A wonderful new web mapping service from our colleagues at NASA SEDAC (the Socioeconomic Data and Applications Center) and CIESIN (the Center for International Earth Science Information Network, a research center within the Earth Institute at Columbia University) provides the educator and researcher with an incredibly valuable, easy-to-use, and fascinating tool to examine the distribution and demographic characteristics of the world's population. I have been a great admirer of the folks at SEDAC and CIESIN since my days at the US Census Bureau, and write about them frequently in our data blog, and this population service is the latest in a set of data and tools that can be used in multiple ways and at many educational levels and settings. It also makes use of some innovative Esri technology.
Once you access the web mapping application--(see my video for some guidance) - available without logging into anything, and available on any browser or device, you can examine global population distribution. Through toggling the maps on the right between country boundaries, roadmap, and terrain, you can examine the relationship between the distribution of population at scales from local to global and the relationship of the population density and amounts to terrain, landforms, climate zones, river systems, coastlines, and more. You can also view a layer called "settlement points" (which come from http://sedac.ciesin.columbia.edu/data/set/grump-v1-settlement-points-rev01). You also have the option to dive deeper into the population data by accessing the polygon, circle, or point tools on the left side of the map, as shown below. Note that for 2010, you have even more detail on the age breakdown.
The point buffering tool allows you to obtain population data for circular areas of the exact radius you choose, as I do below for Mumbai, India. I obtained the latitude and longitude for Mumbai by accessing ArcGIS > Map > and using the Measure--Point Location tool.
The results of my point buffer are shown below.
I can run the same procedure for other parts of the world, or simply use the polygon or circle tool, and the map holds all of my areas until I clear them. With these areas, I can then compare the number of people, age of the population, and change over time. Which areas of the world contain the fewest people? Is it southern Algeria in the Sahara, as I investigate below, or is it northern Siberia or central Australia? Why are some areas experiencing a high rate of population, growth, while other areas are experiencing slower rates, and still others are decreasing? What are the implications of growth and decline for those areas?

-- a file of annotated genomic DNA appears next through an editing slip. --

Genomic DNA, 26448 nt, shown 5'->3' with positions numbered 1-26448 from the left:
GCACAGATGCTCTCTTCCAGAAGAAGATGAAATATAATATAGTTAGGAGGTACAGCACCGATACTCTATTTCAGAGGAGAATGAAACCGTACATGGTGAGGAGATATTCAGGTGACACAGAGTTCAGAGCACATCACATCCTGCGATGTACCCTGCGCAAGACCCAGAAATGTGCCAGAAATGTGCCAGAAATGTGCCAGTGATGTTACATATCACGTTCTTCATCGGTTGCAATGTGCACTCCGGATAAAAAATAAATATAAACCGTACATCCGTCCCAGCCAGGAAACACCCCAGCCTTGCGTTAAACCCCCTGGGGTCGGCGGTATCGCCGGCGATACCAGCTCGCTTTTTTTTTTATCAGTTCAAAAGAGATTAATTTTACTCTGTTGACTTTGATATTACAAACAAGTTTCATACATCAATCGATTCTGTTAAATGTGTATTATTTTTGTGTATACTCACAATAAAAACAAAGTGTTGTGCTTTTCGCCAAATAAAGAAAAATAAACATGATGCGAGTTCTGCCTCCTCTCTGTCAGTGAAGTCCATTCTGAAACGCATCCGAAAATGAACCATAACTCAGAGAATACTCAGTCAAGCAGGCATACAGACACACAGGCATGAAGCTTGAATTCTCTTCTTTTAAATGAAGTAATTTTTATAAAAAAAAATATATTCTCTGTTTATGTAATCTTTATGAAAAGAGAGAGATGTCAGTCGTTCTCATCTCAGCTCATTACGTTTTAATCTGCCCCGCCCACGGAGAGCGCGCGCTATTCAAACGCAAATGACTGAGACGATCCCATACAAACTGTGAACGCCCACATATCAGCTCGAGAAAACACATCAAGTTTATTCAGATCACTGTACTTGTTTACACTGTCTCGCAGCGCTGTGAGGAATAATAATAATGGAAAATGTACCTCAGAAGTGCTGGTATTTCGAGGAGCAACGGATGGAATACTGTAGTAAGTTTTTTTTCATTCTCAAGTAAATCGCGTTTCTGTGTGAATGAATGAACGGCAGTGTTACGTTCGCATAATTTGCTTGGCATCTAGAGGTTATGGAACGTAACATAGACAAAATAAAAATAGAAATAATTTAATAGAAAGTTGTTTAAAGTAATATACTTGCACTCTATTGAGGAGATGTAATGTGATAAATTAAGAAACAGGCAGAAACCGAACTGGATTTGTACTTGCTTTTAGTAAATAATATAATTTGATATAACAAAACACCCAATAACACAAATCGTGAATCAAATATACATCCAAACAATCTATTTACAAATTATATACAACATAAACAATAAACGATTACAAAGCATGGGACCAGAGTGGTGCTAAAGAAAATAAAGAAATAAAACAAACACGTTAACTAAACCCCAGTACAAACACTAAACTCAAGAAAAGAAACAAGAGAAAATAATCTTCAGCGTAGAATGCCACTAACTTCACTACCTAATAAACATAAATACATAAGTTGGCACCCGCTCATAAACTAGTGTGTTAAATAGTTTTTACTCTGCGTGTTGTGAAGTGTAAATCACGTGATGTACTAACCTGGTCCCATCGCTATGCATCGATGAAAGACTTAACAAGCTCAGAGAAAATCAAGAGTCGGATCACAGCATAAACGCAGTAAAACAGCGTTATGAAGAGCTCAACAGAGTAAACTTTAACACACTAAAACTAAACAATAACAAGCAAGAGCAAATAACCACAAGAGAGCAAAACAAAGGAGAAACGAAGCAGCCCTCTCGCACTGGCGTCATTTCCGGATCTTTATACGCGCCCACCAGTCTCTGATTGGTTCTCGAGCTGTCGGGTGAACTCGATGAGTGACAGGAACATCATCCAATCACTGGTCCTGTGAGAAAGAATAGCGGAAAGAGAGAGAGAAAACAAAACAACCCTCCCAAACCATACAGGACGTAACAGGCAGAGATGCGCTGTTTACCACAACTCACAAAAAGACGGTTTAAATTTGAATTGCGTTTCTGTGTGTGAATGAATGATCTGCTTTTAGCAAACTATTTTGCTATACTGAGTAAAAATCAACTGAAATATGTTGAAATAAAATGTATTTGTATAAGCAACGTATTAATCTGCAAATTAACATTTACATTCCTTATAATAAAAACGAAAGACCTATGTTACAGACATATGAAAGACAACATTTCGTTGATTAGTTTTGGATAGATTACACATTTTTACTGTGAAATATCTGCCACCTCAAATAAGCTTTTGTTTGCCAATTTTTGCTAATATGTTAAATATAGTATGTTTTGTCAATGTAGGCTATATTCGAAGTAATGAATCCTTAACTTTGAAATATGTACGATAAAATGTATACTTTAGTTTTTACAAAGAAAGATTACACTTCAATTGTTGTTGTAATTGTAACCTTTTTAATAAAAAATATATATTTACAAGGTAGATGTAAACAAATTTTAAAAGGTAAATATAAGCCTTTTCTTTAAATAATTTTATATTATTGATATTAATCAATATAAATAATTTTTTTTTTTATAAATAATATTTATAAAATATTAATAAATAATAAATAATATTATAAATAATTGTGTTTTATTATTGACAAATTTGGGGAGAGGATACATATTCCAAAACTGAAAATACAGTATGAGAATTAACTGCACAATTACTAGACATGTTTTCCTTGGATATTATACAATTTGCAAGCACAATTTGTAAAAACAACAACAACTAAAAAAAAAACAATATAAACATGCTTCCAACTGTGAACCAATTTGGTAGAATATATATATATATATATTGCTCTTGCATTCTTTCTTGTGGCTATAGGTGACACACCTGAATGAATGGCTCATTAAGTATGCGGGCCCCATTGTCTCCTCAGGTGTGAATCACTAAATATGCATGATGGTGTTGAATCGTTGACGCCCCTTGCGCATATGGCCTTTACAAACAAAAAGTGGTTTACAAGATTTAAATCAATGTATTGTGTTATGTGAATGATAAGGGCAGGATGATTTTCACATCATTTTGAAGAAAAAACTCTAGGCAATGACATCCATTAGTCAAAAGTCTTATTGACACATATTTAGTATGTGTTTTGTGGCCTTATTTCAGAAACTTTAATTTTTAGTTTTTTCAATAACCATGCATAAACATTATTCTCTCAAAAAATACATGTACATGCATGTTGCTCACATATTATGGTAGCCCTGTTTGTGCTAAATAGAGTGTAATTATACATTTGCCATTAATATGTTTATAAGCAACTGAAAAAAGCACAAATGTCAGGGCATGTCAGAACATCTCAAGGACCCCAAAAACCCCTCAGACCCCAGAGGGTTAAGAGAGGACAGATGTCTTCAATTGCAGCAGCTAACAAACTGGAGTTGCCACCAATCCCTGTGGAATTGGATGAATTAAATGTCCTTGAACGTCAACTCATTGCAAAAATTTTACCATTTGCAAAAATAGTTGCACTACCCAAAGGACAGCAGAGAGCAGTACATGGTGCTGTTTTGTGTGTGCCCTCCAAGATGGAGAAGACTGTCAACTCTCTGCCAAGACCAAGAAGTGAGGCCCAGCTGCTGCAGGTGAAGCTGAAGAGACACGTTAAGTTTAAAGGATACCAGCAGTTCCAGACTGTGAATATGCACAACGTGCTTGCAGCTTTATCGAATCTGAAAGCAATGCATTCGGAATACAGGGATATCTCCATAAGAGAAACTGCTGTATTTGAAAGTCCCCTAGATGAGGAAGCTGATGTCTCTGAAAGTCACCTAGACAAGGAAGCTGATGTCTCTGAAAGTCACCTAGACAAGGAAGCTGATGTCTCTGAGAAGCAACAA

There is still more! One of my favorite tools as a geographer is population age pyramids. This mapping service provides these as well. For example, see the older population predominating on the Great Plains of Colorado.
This same pyramid is shown at right, below. But at left is the data for roughly the same geographic area in the southeast part of the Denver metropolitan area. The numbers in metro Denver are much higher (thousands in each age category vs. only a few dozen on the Great Plains), but also the age structure is much different--with 30- to 50-somethings raising kids, and not as many people over 65 or 20 year olds. What do these neighborhoods look like? You can change the base map to imagery, zoom in, and find out.
Where are the 20-somethings? Look at neighborhoods near light rail lines in central cities, or college towns, or, in the case below, military bases. Here I am examining Fort Riley, Kansas, a large military base; note the age structure and also the slightly higher number of males than females (though they are fairly similar in number!)
One of the key concepts when teaching with web mapping applications such as this is helping researchers and students get into the habit of examining the metadata. The values for this mapping service are calculated using Zonal Statistics on 1km rasters from the Gridded Population of the World (GPW4) data, described here: http://sedac.ciesin.columbia.edu/data/collection/gpw-v4 The GPW data has been refined, curated, and is updated with the highest attention to quality and detail with an expert staff of statisticians and rigorous methods. The age data specifically references the Basic Demographic Characteristics Dataset here: http://sedac.ciesin.columbia.edu/data/set/gpw-v4-basic-demographic-characteristics-rev10. Another way to focus attention on the data and methods is to examine the Mean Area of Geographic Units on the right side of the mapping service. This clearly shows that the data collection units are different for central Kazakhstan than for, say, Vietnam. Note that the settlement points layer referred to above are there for reference and are not used in the Zonal Stats Calculations.
This web mapping application fits nicely into the other web mapping applications that I describe here. Use these to teach about the key issues of our 21st Century world--population, natural hazards, oceans, climate, energy, water, and much more.